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Spring 2005

UCLA Medical Center Celebrates 50 Years of Healing

When UCLA Medical Center opened 50 years ago, the structure of DNA was not yet defined, never mind the sequencing of the entire human genome. There were women, and there were elderly, but little focus put on the specific health needs of these populations. There were no personal computers, personal data assistants, or Internet.

The hospital that opened its doors in 1955 was a smaller structure than the one today, and was surrounded by temporary Quonset huts that housed many of the institution’s research programs. The UCLA School of Medicine had opened two years prior, with a class of 28 students who met in makeshift facilities to begin their training.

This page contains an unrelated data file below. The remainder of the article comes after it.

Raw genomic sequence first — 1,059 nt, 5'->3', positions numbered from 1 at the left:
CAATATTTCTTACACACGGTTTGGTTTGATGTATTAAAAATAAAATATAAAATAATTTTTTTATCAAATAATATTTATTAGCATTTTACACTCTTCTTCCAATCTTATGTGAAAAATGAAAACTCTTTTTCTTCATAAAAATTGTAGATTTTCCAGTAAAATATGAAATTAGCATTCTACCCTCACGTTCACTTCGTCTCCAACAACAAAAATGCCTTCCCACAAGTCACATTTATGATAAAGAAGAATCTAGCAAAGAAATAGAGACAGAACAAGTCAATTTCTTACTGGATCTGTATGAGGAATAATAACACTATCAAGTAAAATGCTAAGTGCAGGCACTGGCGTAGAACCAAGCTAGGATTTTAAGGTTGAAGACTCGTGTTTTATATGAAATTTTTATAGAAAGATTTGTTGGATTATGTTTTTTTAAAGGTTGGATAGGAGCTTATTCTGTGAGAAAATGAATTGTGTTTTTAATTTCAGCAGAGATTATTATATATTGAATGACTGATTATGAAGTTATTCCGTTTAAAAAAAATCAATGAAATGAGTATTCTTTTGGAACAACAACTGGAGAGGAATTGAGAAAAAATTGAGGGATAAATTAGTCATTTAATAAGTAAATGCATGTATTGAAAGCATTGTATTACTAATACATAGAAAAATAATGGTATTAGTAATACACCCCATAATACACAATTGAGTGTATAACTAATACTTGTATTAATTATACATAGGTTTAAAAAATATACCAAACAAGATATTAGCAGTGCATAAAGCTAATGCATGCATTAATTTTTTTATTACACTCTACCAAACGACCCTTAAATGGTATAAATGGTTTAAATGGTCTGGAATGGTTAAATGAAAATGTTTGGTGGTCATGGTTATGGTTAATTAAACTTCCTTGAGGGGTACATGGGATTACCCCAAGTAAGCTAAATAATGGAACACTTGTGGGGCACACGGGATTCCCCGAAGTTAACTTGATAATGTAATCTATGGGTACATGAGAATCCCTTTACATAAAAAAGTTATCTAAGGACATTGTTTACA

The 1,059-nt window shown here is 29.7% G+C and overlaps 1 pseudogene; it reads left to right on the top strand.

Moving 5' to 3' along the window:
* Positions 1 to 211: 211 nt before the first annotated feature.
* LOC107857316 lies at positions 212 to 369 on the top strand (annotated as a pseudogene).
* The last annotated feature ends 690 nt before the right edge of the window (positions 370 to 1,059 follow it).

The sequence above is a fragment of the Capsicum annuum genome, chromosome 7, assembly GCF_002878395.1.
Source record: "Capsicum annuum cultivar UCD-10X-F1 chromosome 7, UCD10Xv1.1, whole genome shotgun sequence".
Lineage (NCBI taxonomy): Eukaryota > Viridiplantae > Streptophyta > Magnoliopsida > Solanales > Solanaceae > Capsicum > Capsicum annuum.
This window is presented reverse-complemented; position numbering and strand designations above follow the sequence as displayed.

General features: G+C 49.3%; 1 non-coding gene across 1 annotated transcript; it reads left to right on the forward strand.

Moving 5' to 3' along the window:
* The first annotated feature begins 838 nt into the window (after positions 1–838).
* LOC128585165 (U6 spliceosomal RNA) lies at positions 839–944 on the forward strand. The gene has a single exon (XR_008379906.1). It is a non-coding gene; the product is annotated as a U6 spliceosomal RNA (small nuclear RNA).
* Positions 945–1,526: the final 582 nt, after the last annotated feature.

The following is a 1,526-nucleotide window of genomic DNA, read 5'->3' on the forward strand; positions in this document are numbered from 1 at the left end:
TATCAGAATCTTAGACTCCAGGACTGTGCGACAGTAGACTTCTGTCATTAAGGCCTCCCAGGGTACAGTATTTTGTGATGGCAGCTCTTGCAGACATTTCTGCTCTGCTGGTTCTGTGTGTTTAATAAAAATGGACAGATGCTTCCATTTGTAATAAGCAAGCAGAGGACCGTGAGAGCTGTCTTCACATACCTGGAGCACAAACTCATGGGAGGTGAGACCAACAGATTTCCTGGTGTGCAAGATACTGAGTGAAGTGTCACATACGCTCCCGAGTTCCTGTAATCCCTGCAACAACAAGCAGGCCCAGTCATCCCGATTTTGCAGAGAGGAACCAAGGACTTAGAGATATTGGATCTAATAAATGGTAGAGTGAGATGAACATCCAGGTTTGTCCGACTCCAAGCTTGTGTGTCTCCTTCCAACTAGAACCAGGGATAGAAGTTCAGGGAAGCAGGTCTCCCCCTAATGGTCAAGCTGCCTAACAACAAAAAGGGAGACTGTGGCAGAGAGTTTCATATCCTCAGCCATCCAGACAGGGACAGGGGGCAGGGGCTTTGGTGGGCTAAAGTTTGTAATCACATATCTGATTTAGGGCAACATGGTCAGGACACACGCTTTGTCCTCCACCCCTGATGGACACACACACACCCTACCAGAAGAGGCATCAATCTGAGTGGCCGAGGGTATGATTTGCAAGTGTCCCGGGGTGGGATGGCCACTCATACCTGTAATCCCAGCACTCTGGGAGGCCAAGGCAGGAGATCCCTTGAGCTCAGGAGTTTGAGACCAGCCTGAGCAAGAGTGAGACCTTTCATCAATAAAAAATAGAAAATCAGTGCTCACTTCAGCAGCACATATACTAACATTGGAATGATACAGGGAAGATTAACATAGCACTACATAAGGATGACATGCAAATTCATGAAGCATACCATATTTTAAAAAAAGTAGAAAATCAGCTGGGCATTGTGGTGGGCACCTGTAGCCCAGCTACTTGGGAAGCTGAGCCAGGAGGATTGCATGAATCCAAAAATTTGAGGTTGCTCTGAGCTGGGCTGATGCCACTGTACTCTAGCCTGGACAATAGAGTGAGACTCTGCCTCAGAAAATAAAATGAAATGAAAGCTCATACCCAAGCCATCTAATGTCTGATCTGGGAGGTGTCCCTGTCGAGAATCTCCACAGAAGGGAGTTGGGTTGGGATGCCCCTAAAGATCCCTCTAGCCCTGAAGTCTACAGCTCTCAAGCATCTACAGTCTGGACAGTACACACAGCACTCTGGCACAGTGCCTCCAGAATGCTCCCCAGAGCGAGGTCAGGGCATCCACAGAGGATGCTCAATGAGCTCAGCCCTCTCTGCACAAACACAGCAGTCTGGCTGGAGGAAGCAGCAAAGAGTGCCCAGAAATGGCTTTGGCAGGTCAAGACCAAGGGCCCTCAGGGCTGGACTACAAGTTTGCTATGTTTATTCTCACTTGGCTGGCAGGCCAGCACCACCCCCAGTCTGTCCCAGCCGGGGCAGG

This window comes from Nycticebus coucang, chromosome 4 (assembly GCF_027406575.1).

In just five decades, UCLA Medical Center has joined the ranks of the nation’s elite medical centers and has become a leader in patient care, medical research and teaching. Among astounding achievements in medicine through the decades, some UCLA accomplishments include: the first open-heart surgery in the western United States; the development of tissue-typing techniques, which revolutionized transplantation; the development of the PET scanner, which revolutionized medical imaging; and the identification of AIDS.

 “UCLA Medical Center has adapted to challenges and contributed to discoveries never imagined five decades ago,” says David L. Callender, M.D., M.B.A., director of UCLA Medical Center and associate vice chancellor of UCLA Hospital System. “Our vision continues as we build for the future with our technically advanced, new hospitals currently under construction in Westwood and in Santa Monica.”





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